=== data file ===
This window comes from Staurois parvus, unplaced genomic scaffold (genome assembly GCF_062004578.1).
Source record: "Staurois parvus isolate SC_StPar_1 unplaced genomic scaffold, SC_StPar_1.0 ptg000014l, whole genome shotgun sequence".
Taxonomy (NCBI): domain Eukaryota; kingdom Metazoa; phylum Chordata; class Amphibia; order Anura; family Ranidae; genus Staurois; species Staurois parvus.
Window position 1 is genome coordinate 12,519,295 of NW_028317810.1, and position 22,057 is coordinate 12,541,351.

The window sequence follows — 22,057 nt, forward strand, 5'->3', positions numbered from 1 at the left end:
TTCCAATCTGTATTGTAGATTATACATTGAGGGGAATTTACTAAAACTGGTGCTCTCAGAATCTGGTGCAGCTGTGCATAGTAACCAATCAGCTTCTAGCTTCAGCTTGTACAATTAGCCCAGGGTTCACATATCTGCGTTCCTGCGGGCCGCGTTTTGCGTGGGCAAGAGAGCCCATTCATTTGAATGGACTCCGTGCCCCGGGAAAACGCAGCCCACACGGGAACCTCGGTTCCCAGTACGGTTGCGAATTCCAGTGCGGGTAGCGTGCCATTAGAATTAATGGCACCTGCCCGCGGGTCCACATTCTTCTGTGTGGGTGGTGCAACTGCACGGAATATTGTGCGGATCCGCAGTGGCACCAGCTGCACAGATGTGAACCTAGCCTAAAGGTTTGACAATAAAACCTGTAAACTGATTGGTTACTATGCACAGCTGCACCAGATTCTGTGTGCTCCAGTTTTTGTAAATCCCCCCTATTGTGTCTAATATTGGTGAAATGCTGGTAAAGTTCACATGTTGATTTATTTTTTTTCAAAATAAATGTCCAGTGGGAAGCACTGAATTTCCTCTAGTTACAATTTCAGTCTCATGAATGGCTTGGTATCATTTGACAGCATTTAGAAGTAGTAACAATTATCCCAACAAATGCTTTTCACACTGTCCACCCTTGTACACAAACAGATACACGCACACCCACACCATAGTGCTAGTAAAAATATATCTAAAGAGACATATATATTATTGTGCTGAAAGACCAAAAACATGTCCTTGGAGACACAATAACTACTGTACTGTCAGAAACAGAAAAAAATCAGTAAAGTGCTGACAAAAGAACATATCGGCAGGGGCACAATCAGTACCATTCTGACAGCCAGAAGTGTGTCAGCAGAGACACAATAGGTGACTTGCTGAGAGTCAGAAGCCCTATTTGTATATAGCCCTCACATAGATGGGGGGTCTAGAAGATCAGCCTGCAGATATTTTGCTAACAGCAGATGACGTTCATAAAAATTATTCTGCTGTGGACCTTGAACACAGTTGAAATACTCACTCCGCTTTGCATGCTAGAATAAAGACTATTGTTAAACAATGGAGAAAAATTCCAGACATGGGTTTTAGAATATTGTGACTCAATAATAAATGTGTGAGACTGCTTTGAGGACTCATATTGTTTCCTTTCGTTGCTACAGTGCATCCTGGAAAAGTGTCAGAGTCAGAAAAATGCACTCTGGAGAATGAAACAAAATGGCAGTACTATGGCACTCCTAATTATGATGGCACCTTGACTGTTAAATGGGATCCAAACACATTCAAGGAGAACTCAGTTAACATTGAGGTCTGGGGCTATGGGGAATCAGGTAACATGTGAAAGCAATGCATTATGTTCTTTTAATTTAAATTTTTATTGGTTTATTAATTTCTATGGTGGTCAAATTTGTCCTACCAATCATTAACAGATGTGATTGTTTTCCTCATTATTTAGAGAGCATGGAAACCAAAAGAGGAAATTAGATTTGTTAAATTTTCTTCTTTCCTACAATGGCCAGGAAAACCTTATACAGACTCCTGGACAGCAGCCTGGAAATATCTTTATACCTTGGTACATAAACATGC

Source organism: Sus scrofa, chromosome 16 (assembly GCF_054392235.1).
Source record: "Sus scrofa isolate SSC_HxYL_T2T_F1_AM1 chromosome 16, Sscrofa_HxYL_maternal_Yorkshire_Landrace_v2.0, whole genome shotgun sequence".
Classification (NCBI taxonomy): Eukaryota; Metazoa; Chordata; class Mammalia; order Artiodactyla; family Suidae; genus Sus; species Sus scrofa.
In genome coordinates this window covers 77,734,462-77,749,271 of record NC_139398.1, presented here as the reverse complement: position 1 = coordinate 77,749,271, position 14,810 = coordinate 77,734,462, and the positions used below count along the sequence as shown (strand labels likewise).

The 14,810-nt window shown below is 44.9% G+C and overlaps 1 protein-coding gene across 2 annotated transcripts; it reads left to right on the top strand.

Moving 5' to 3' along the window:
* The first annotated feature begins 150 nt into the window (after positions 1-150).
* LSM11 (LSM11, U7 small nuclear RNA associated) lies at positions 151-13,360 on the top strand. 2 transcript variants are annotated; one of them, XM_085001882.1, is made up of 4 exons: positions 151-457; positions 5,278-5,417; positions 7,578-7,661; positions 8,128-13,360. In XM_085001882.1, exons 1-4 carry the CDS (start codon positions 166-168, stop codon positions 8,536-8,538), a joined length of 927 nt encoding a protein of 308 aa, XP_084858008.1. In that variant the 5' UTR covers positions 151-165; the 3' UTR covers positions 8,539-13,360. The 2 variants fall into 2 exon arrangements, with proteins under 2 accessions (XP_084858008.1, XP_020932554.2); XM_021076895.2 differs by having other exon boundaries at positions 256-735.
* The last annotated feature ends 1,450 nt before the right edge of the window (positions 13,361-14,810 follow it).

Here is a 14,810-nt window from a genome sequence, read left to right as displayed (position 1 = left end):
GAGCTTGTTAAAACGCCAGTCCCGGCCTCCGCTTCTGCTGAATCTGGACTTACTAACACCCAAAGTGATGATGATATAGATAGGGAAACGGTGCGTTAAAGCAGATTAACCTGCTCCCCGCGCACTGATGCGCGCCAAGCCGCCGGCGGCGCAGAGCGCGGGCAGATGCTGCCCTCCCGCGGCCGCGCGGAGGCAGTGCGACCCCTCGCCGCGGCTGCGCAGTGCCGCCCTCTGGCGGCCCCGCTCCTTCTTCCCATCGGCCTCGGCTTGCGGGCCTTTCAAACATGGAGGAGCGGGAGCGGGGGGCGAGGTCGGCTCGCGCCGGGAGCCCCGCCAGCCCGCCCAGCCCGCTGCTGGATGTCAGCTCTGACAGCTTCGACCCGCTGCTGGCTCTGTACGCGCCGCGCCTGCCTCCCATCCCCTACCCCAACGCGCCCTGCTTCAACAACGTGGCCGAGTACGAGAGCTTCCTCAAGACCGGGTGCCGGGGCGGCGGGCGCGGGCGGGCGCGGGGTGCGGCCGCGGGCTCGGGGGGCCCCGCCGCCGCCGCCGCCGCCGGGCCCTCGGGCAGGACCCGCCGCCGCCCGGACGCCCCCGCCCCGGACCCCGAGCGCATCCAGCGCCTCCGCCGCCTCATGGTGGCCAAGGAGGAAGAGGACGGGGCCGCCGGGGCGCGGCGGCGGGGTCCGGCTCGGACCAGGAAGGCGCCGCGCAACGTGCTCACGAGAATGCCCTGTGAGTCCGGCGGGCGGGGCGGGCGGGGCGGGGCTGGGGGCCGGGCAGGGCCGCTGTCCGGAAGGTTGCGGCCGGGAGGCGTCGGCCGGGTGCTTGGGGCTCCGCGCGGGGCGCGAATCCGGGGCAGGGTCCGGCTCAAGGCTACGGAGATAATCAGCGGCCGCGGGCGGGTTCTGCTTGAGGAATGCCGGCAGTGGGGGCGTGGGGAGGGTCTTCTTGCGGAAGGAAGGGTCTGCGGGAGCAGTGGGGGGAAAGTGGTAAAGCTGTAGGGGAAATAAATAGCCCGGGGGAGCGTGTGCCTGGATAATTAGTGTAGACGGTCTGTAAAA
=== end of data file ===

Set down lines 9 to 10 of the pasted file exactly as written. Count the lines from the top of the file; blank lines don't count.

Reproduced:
Classification (NCBI taxonomy): Eukaryota; Metazoa; Chordata; class Mammalia; order Artiodactyla; family Suidae; genus Sus; species Sus scrofa.
In genome coordinates this window covers 77,734,462-77,749,271 of record NC_139398.1, presented here as the reverse complement: position 1 = coordinate 77,749,271, position 14,810 = coordinate 77,734,462, and the positions used below count along the sequence as shown (strand labels likewise).